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Thread: Alfred Lord Tennyson

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    Arrow Alfred Lord Tennyson

    [This is an excerpt someone sent to me - I thought it was too beautiful not to share. -Sig]

    Deep in the night I woke: she, near me, held
    A volume of the Poets of her land:
    There to herself, all in low tones she read:


    'Now sleeps the crimson petal, now the white;
    Nor waves the cypress in the palace walk;
    Nor winks the gold fin in the porphyry font:
    The fire-fly wakens: waken thou with me.


    Now droops the milkwhite peacock like a ghost,
    And like a ghost she glimmers on to me.


    Now lies the Earth all Danaë to the stars,
    And all thy heart lies open unto me.


    Now slides the silent meteor on, and leaves
    A shining furrow, as thy thoughts in me.


    Now folds the lily all her sweetness up,
    And slips into the bosom of the lake:
    So fold thyself, my dearest, thou, and slip
    Into my bosom and be lost in me.'

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    i like Tennyson, thanks for sharing - there are only about 3 or 4 poets i really have time for (Shelley, Keats, Laurence Hope and Yeats)

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    Arrow The Tennyson Page

    http://charon.sfsu.edu/TENNYSON/tennyson.html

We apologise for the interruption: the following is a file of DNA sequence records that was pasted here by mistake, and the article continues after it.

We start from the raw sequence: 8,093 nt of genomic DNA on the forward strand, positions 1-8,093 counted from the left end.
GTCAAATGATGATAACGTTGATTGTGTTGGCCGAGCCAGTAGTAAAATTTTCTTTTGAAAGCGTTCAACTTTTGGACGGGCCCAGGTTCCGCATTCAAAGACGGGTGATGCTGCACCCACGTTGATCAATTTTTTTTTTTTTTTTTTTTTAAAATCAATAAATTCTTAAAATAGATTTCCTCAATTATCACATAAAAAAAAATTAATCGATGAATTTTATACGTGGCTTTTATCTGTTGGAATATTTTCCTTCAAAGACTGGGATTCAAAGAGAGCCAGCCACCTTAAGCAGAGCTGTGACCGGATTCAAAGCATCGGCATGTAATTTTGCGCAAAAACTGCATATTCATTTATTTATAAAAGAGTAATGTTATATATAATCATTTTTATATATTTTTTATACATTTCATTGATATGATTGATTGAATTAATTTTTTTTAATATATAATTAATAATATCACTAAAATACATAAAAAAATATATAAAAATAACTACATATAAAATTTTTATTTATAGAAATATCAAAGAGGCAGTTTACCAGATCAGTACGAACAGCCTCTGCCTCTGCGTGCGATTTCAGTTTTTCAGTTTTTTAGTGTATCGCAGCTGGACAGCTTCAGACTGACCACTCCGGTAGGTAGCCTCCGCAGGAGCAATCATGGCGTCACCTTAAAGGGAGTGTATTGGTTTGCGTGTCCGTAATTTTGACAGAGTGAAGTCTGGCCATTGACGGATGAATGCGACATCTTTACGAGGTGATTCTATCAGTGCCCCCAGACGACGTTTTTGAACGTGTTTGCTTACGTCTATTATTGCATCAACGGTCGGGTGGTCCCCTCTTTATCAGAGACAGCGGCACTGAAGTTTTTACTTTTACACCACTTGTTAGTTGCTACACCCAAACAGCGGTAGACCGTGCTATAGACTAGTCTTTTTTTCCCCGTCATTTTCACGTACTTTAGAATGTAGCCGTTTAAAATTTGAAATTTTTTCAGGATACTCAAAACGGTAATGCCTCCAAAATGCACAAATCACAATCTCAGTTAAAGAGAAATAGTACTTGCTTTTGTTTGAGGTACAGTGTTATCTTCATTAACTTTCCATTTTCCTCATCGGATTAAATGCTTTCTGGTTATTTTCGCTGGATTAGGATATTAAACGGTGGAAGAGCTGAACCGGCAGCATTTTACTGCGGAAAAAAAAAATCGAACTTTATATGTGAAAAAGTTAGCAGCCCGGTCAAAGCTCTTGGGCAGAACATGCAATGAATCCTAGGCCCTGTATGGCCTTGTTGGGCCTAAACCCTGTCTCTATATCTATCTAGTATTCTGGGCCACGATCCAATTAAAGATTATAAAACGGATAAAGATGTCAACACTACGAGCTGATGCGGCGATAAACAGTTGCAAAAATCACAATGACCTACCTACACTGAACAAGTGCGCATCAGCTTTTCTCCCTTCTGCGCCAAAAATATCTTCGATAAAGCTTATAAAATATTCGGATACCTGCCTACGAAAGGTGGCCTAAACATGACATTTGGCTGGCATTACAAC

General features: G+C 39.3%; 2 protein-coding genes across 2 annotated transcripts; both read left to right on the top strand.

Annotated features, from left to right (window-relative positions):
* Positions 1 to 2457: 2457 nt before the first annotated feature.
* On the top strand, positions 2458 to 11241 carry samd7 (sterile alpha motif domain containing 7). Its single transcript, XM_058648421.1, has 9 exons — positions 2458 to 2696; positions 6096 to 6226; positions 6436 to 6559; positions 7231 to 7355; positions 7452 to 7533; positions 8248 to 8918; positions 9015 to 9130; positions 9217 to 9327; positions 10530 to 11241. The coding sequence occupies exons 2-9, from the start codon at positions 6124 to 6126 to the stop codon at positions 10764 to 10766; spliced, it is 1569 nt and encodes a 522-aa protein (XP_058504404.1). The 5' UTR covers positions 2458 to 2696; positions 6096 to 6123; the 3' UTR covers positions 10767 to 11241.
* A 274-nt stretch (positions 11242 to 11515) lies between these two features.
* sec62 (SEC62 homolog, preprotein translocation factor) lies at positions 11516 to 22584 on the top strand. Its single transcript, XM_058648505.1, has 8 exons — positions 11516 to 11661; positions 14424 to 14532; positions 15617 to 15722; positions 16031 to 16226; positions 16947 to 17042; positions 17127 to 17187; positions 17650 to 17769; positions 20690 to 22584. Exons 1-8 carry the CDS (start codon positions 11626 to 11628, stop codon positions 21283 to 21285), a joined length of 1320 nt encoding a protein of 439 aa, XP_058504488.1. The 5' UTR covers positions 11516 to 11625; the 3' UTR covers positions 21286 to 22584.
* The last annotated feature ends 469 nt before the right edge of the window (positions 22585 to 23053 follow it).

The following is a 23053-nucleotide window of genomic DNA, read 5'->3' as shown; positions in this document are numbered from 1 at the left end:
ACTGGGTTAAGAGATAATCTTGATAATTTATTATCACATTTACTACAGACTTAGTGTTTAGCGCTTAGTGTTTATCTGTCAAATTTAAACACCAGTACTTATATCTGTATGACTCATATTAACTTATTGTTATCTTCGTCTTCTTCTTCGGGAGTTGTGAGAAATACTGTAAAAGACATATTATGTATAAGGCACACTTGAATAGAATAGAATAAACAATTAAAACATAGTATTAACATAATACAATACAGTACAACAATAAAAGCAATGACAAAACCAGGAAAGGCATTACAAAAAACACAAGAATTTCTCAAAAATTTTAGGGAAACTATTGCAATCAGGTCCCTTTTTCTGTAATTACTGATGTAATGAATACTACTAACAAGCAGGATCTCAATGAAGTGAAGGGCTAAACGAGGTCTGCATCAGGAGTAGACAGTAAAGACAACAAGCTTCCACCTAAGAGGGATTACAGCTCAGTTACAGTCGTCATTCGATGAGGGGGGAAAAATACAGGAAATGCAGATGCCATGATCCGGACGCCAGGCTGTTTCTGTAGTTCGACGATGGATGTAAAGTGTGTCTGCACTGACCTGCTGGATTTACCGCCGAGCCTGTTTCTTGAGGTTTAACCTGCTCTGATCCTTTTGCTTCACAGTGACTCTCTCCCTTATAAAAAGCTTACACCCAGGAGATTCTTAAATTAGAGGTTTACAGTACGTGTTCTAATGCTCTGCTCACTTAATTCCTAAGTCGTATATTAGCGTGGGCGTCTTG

We still look to the earlier masters for supreme excellence in particular directions: to Wordsworth for sublime philosophy, to Coleridge for ethereal magic, to Byron for passion, to Shelley for lyric intensity, to Keats for richness. Tennyson does not excel each of these in his own special field, but he is often nearer to the particular man in his particular mastery than anyone else can be said to be, and he has in addition his own special field of supremacy. What this is cannot be easily defined; it consists, perhaps, in the beauty of the atmosphere which Tennyson contrives to cast around his work, molding it in the blue mystery of twilight, in the opaline haze of sunset: this atmosphere, suffused over his poetry with inestimable skill and with a tact rarely at fault, produces an almost unfailing illusion or mirage of lovelines.

    -- Edmond Gosse, "Tennyson," in the 11th edition of the Encyclopedia Britannica

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